I don’t know. A part of me feels like I should have held off on this video until October rolled around. It definitely has a sort of nightmarish quality to it. But, as I watched the video, I realized that it was basically almost exactly like a dream that I had a few nights ago so I took that a sign and I decided to go ahead and share it.
Basically, there’s some really messed up stuff going on in that house. And really, this is why you need to keep an eye on trees, vines, and outdoor graves. Because if you’re not careful, that stuff going to start invading your home and then you’ll never get rid of it all.
Has someone been murdered in the house? Possibly. Then again, you could probably say that about every house in America. In fact, there could be a ghost sneaking up on you right now. Who knows, right?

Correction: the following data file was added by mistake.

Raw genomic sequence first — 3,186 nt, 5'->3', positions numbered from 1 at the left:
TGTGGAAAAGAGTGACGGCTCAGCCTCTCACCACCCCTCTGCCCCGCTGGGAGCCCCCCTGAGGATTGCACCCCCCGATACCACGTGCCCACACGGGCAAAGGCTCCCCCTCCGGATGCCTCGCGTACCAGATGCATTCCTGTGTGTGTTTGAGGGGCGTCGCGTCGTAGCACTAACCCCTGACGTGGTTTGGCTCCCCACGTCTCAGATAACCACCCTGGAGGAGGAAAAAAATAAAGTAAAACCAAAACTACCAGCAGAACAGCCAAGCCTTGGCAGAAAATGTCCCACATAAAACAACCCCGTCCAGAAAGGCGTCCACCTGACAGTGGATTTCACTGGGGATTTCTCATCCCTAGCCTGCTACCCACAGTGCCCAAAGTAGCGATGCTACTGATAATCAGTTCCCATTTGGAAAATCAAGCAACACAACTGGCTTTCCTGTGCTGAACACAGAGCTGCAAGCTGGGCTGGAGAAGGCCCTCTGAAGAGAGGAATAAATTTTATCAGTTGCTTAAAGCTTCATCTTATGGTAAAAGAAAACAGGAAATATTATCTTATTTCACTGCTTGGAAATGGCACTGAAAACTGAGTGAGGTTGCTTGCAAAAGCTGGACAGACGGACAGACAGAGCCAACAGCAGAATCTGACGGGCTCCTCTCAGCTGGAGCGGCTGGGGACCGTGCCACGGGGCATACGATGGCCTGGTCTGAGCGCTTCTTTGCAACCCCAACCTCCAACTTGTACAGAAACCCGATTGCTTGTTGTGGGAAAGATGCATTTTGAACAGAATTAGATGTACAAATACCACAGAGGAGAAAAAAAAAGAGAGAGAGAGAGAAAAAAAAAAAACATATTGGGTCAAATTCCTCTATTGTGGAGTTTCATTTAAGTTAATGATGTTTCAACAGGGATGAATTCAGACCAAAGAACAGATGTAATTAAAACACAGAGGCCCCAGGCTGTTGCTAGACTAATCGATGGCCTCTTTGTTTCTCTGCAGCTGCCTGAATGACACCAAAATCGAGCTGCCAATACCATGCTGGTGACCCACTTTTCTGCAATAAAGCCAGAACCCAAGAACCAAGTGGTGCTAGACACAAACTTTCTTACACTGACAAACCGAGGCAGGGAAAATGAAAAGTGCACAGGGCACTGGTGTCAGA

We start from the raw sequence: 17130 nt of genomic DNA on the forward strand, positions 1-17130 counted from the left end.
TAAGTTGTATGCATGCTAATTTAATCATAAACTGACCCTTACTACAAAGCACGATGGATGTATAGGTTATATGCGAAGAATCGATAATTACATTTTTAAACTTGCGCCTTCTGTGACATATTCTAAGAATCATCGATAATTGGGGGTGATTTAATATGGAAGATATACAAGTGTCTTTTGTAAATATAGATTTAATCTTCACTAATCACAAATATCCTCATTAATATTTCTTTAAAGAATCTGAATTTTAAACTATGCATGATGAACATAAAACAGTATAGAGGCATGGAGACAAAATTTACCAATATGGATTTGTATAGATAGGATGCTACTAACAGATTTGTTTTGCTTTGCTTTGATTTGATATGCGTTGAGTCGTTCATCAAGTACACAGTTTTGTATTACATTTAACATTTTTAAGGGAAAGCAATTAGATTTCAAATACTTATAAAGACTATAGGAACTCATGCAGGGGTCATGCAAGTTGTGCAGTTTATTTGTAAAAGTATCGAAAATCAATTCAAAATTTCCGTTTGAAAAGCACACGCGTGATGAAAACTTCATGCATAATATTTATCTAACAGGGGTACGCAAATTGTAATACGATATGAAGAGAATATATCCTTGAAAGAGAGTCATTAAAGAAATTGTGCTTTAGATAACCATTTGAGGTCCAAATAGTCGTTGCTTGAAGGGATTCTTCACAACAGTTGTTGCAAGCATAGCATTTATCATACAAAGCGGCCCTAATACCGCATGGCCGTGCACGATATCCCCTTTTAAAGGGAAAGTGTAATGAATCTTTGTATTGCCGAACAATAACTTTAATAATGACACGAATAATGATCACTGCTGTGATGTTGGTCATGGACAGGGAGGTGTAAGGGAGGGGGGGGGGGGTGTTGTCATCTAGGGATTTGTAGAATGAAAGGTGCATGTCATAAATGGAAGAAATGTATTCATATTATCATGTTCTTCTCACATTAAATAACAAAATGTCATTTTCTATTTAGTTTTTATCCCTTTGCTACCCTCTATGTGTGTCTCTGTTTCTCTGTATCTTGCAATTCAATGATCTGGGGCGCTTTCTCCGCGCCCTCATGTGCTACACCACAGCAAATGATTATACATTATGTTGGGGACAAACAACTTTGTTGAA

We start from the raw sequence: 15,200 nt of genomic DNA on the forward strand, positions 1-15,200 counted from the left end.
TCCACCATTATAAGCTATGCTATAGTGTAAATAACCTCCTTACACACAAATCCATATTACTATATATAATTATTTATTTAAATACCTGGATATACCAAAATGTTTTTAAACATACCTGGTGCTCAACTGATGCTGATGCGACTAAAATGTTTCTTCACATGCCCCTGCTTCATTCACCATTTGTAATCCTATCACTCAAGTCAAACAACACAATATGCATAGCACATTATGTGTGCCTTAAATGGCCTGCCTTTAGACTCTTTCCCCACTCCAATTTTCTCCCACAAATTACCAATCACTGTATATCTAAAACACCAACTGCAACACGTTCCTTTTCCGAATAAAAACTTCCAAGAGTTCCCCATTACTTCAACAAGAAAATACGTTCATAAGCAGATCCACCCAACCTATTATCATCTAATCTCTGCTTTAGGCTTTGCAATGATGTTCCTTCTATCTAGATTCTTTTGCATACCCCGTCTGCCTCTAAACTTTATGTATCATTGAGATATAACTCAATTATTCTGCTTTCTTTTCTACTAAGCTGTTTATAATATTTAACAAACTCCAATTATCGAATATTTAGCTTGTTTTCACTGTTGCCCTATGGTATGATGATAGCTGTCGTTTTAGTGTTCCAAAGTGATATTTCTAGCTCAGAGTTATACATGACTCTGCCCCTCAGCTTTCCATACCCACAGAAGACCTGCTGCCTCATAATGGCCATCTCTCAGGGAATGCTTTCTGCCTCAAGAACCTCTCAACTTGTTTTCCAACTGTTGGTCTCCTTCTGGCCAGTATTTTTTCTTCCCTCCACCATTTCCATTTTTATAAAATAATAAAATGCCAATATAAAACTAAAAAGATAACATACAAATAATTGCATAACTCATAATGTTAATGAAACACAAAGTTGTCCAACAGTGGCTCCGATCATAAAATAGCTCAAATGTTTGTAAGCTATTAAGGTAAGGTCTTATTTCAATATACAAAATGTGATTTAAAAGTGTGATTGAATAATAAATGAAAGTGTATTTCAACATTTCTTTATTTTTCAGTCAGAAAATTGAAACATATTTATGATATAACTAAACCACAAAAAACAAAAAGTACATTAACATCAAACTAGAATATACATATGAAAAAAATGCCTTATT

So, I finally sat down and watched the 2017 film, The Post.
The Post is something of an odd film. Imagine if someone made a film about the production of a movie. And imagine if, instead of focusing on the actors or the members of the crew or even the director, the film was instead about the studio executives sitting back in Hollywood and debating whether or not they should agree to give the director another million dollars to complete the film. Imagine dramatic scenes of the execs meeting with their accountants to determine whether they can spare an extra million dollars. Imagine triumphant music swelling in the background as one of the execs announces that they’ll raise the budget but only in return for getting to pick the title of the director’s next film. The Post is kind of like that. It’s a film about journalism that’s more concerned with publishers and editors than with actual journalists.